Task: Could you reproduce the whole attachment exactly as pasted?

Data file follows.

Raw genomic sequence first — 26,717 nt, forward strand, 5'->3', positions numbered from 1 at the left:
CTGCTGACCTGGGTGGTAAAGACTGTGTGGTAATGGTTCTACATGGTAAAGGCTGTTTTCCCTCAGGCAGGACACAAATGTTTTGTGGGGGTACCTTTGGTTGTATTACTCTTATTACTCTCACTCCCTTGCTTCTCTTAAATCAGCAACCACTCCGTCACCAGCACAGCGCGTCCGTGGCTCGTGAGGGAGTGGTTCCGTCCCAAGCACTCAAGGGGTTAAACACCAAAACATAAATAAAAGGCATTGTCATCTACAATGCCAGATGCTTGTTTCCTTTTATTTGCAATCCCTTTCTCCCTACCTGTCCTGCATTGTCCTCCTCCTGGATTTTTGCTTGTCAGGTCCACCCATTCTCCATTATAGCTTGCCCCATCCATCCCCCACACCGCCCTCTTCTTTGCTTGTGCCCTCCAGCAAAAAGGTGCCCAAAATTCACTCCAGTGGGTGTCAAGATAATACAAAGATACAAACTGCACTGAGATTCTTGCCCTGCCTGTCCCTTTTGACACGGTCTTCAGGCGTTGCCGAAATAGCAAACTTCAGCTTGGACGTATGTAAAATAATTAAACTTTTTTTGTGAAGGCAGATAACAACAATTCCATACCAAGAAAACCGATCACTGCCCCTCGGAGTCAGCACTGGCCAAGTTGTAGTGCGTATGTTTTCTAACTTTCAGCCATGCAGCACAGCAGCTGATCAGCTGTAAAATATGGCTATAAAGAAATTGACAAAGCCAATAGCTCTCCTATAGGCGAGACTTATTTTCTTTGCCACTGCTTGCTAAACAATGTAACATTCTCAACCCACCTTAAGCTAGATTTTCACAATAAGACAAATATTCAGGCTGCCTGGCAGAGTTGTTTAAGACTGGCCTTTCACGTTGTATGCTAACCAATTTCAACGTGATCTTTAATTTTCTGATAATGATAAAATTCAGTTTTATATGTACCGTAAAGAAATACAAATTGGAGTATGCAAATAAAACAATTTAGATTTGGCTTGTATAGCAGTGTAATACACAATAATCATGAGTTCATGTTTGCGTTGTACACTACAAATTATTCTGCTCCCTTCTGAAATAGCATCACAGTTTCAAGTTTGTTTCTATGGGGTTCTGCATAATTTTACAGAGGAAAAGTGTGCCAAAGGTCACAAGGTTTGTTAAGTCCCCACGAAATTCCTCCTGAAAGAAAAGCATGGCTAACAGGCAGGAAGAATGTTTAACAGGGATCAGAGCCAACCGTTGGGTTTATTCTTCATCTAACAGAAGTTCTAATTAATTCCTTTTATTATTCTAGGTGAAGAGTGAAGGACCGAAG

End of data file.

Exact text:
Raw genomic sequence first — 26,717 nt, forward strand, 5'->3', positions numbered from 1 at the left:
CTGCTGACCTGGGTGGTAAAGACTGTGTGGTAATGGTTCTACATGGTAAAGGCTGTTTTCCCTCAGGCAGGACACAAATGTTTTGTGGGGGTACCTTTGGTTGTATTACTCTTATTACTCTCACTCCCTTGCTTCTCTTAAATCAGCAACCACTCCGTCACCAGCACAGCGCGTCCGTGGCTCGTGAGGGAGTGGTTCCGTCCCAAGCACTCAAGGGGTTAAACACCAAAACATAAATAAAAGGCATTGTCATCTACAATGCCAGATGCTTGTTTCCTTTTATTTGCAATCCCTTTCTCCCTACCTGTCCTGCATTGTCCTCCTCCTGGATTTTTGCTTGTCAGGTCCACCCATTCTCCATTATAGCTTGCCCCATCCATCCCCCACACCGCCCTCTTCTTTGCTTGTGCCCTCCAGCAAAAAGGTGCCCAAAATTCACTCCAGTGGGTGTCAAGATAATACAAAGATACAAACTGCACTGAGATTCTTGCCCTGCCTGTCCCTTTTGACACGGTCTTCAGGCGTTGCCGAAATAGCAAACTTCAGCTTGGACGTATGTAAAATAATTAAACTTTTTTTGTGAAGGCAGATAACAACAATTCCATACCAAGAAAACCGATCACTGCCCCTCGGAGTCAGCACTGGCCAAGTTGTAGTGCGTATGTTTTCTAACTTTCAGCCATGCAGCACAGCAGCTGATCAGCTGTAAAATATGGCTATAAAGAAATTGACAAAGCCAATAGCTCTCCTATAGGCGAGACTTATTTTCTTTGCCACTGCTTGCTAAACAATGTAACATTCTCAACCCACCTTAAGCTAGATTTTCACAATAAGACAAATATTCAGGCTGCCTGGCAGAGTTGTTTAAGACTGGCCTTTCACGTTGTATGCTAACCAATTTCAACGTGATCTTTAATTTTCTGATAATGATAAAATTCAGTTTTATATGTACCGTAAAGAAATACAAATTGGAGTATGCAAATAAAACAATTTAGATTTGGCTTGTATAGCAGTGTAATACACAATAATCATGAGTTCATGTTTGCGTTGTACACTACAAATTATTCTGCTCCCTTCTGAAATAGCATCACAGTTTCAAGTTTGTTTCTATGGGGTTCTGCATAATTTTACAGAGGAAAAGTGTGCCAAAGGTCACAAGGTTTGTTAAGTCCCCACGAAATTCCTCCTGAAAGAAAAGCATGGCTAACAGGCAGGAAGAATGTTTAACAGGGATCAGAGCCAACCGTTGGGTTTATTCTTCATCTAACAGAAGTTCTAATTAATTCCTTTTATTATTCTAGGTGAAGAGTGAAGGACCGAAG